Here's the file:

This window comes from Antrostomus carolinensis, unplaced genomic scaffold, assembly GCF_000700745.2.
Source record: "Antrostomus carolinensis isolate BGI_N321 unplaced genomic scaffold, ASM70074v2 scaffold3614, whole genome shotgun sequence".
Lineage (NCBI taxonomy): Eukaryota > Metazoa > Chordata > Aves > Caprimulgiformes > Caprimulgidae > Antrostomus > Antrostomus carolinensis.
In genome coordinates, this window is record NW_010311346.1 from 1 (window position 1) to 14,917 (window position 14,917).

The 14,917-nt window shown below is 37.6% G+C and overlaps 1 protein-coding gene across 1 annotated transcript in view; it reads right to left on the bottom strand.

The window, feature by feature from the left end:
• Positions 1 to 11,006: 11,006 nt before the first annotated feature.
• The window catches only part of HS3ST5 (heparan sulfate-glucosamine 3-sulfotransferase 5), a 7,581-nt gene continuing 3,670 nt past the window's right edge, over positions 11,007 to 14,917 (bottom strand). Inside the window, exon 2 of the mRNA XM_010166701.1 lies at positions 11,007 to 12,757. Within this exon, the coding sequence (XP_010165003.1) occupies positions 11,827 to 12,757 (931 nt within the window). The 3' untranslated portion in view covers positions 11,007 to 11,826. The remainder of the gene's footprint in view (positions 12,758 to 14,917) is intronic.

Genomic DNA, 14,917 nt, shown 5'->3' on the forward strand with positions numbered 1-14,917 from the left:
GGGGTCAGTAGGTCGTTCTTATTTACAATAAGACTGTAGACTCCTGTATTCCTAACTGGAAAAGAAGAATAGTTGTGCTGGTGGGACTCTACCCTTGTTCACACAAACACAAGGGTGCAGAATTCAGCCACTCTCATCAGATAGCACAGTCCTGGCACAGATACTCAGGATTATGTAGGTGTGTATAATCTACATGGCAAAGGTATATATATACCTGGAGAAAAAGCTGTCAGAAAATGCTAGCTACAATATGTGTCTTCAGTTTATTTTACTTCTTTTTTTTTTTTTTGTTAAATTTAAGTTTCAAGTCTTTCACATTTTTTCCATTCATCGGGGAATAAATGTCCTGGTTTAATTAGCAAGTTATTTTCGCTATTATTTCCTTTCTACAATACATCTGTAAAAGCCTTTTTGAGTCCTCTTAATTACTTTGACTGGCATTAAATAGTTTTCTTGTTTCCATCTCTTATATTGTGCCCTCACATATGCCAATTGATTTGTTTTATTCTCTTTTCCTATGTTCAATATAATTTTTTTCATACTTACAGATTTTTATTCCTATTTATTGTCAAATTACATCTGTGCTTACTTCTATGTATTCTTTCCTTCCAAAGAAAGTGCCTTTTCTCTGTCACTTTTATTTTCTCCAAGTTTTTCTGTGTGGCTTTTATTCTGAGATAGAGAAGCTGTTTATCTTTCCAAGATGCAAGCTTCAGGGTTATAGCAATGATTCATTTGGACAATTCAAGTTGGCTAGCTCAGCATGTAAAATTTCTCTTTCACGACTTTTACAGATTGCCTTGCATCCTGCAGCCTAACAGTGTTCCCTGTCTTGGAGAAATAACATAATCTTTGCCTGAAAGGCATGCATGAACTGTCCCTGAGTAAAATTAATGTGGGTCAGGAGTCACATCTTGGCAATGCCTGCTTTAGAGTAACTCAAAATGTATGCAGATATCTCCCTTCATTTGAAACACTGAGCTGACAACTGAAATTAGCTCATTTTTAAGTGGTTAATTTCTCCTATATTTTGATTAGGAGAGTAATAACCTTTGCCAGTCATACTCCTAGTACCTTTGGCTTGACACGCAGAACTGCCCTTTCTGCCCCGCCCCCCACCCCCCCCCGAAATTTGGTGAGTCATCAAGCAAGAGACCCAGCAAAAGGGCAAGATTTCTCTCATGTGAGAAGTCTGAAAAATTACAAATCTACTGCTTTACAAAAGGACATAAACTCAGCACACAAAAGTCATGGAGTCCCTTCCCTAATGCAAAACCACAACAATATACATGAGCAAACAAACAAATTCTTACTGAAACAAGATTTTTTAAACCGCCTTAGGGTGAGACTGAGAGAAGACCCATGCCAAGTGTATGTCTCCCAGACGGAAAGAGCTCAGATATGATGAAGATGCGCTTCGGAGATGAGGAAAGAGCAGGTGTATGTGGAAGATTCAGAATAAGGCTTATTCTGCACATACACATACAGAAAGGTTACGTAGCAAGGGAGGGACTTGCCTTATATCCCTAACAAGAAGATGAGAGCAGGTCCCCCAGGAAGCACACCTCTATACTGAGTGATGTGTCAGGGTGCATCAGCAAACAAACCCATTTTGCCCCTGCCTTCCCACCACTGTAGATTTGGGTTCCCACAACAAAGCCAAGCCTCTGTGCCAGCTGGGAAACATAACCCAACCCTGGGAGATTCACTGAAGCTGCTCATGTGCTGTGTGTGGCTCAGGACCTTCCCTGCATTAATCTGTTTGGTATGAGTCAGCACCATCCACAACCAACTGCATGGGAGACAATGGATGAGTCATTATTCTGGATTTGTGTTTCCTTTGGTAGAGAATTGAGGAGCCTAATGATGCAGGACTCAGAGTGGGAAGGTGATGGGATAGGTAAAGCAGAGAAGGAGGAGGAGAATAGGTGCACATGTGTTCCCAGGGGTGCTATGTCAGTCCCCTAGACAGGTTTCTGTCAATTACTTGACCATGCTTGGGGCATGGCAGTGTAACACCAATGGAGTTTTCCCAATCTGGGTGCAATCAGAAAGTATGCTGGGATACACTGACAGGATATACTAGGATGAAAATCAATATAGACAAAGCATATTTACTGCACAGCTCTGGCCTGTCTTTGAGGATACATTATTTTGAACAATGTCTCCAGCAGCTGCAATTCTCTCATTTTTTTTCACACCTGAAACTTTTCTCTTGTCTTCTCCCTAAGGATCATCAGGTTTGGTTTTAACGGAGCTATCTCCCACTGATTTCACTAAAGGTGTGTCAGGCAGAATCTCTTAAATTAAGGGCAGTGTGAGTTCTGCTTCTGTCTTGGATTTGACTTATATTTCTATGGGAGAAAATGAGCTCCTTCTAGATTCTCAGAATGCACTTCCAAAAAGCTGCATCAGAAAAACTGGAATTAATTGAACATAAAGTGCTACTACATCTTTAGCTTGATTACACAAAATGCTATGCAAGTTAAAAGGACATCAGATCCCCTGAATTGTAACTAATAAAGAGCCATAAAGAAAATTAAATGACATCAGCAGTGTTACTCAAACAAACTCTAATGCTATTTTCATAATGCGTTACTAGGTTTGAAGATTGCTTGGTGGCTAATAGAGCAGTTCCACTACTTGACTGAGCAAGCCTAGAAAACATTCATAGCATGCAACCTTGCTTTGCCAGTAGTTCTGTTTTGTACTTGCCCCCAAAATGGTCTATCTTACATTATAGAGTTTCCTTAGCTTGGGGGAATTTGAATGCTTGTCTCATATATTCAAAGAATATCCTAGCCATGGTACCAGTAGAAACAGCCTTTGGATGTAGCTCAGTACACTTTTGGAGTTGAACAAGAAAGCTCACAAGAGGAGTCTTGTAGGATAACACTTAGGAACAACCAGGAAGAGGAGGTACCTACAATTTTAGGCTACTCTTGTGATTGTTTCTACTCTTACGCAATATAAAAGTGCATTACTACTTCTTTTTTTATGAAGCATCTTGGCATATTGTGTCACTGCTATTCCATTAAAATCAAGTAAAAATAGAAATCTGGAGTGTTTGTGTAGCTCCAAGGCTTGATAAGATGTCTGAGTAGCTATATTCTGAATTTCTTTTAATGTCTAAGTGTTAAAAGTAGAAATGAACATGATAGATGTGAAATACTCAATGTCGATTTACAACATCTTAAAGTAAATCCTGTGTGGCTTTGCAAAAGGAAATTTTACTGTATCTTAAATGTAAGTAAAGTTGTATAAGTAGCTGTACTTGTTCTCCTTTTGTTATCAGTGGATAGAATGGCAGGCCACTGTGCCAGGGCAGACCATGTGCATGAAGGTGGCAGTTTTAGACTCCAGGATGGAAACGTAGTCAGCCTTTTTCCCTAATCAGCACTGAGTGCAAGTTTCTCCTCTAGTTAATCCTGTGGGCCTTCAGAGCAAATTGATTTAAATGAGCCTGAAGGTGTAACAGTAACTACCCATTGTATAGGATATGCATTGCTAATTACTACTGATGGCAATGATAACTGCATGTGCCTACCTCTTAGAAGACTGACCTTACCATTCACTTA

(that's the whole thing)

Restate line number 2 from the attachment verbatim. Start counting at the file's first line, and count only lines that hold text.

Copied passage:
Source record: "Antrostomus carolinensis isolate BGI_N321 unplaced genomic scaffold, ASM70074v2 scaffold3614, whole genome shotgun sequence".